Moving a dropbox folder isn’t difficult, but you have to do it the right way
When you install Dropbox, it will initially place the local copies of your files (ie the copies that are on your computer, as opposed to the copies that are in the cloud) in a default place on your computer that is probably perfectly adequate and reasonable, but which you may want to change at a later date. This could be desirable, for instance, if Dropbox has placed your files on a small SSD (solid state drive) but you would prefer them to be on a large hard drive.
In fact, the default location is within your “user” folder – eg “c:\users\username\dropbox”. Moving a Dropbox Folder is easy but you need to do it the right way. If you try to move a Dropbox folder by just dragging it from its current location and dropping it to a new one, then one of two things will happen:
- If Dropbox is currently open, Windows will object and not let you do it
- If Dropbox is not currently open, Windows will not object and will move the folder. However, the next time you open Dropbox, Dropbox will say it can’t find your files
So, how do you do it properly?
- With Dropbox open, click on the Dropbox icon in the notification area of the taskbar (ie at the bottom righthand side of the screen)
- Click on the “Settings” cogwheel at the top right of the window that has just popped up
- Click on the “Preferences” option
- At the top right of the window that has popped up, click on “Sync”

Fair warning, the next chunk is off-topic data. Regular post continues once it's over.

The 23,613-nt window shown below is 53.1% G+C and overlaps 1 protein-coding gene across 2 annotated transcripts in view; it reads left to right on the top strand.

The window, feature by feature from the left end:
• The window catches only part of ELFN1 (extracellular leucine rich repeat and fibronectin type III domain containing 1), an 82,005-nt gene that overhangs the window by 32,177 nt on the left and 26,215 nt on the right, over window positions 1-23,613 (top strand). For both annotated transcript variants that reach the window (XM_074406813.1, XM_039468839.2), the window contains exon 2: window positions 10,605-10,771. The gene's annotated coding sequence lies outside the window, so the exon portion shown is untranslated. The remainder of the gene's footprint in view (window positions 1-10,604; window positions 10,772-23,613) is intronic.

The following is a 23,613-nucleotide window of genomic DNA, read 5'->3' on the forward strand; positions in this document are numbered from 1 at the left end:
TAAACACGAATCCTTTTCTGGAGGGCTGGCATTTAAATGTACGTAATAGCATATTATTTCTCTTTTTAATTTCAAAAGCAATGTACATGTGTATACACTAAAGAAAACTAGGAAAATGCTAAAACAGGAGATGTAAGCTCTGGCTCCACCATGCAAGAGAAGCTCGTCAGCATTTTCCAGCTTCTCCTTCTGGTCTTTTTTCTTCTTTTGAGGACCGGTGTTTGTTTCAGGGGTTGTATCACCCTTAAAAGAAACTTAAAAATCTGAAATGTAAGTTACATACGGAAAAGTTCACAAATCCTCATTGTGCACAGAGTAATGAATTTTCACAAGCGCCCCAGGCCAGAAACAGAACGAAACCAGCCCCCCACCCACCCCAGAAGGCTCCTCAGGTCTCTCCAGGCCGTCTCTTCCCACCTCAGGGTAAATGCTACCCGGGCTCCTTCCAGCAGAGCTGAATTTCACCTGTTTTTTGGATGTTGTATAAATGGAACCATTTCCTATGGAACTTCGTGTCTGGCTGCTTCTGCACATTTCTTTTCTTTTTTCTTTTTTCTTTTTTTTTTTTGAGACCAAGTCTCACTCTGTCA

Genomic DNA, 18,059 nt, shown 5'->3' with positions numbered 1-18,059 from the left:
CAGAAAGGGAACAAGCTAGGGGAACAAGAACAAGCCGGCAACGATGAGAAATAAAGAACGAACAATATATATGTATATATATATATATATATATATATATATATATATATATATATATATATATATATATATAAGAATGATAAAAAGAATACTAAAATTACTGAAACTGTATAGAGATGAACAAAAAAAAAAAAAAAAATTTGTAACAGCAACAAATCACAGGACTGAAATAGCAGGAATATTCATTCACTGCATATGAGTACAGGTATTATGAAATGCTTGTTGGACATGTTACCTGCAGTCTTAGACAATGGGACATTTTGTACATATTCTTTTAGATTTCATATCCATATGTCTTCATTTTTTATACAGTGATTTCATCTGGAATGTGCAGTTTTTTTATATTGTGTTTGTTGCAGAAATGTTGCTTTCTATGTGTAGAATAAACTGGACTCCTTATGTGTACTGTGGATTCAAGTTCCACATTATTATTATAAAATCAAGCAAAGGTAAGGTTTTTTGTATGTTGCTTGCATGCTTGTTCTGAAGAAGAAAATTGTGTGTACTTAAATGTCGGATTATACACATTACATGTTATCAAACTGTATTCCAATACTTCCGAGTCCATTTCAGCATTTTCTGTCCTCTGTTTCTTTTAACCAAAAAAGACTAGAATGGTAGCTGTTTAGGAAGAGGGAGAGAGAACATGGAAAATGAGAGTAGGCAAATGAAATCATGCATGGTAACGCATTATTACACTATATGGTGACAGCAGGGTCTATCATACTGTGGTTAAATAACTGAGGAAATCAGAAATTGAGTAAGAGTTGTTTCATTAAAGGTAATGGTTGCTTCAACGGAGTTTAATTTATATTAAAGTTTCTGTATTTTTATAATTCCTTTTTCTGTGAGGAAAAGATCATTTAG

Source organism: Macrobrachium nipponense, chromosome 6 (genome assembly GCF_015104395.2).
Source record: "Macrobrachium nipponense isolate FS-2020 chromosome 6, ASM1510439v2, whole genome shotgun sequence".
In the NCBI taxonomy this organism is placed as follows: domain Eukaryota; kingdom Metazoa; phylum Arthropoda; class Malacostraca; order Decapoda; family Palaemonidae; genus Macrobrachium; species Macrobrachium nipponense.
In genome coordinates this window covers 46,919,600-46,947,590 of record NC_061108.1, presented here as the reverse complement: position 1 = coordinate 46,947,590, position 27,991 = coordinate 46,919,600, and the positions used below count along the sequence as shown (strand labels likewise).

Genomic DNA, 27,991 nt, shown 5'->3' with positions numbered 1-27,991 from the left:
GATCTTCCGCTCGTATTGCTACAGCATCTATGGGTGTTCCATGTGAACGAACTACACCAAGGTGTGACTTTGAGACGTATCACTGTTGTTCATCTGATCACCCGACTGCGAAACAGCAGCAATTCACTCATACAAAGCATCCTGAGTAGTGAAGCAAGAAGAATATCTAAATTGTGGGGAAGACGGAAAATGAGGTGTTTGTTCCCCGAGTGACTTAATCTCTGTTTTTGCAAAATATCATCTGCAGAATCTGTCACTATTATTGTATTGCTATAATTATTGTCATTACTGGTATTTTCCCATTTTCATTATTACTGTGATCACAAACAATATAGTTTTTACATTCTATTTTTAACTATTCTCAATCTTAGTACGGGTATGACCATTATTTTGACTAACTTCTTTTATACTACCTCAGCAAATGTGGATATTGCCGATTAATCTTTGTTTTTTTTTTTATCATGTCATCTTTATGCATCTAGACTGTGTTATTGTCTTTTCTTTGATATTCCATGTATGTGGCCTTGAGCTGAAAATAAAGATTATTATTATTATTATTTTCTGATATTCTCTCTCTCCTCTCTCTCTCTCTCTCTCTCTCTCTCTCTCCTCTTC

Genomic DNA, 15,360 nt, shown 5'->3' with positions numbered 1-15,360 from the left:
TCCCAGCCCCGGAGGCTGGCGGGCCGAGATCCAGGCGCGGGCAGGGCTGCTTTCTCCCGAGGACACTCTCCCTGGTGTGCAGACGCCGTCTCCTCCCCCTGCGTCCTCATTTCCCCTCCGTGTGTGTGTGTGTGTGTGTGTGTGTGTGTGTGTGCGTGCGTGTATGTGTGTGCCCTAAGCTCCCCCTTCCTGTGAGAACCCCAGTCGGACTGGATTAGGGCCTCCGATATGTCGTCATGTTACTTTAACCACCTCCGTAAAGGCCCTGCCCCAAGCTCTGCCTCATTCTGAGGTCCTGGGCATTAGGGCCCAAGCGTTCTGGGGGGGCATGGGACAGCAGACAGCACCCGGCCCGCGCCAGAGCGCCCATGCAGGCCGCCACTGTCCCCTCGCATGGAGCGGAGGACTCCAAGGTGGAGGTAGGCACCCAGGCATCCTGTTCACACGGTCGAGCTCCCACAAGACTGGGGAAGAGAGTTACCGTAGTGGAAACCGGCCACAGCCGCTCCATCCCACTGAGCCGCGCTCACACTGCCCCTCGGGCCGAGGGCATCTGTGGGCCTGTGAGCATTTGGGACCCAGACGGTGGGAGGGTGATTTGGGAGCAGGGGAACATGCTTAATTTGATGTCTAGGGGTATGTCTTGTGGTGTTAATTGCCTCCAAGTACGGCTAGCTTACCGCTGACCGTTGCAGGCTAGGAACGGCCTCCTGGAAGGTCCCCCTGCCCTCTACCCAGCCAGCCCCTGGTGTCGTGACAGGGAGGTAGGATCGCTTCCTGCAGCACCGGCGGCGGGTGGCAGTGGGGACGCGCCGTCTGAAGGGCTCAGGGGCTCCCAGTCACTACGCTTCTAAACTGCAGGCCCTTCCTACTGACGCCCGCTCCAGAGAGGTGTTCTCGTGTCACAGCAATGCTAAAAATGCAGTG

- You will now see that the last option on the screen allows you to move the Dropbox folder location. Click on “move” and select the new location. So, if you want to move your Dropbox to drive d: for instance, select the new location as being drive d. Don’t create the “Dropbox” folder within drive d: or you will end up with the final location being “d:\dropbox\dropbox”. Just select the location as “d:” and the program will create “d:\dropbox”
After you have selected your new location, Dropbox will copy all the files from the old to the new location and delete the old location. It will then perform a “sync” – ie it will check that the files at your new location match the files at your Dropbox cloud location. This is a fairly quick process and will certainly be a lot faster than if it performed the move by copying all your files from the cloud into the new location on your computer.
Note that you can not move your Dropbox folder to an external drive (and that includes not being able to move it to a USB stick). This makes sense, as Dropbox would not be able to function properly if the external drive was either not connected or connected under a different drive name (eg “f:” when Dropbox previously identified it as “d:”).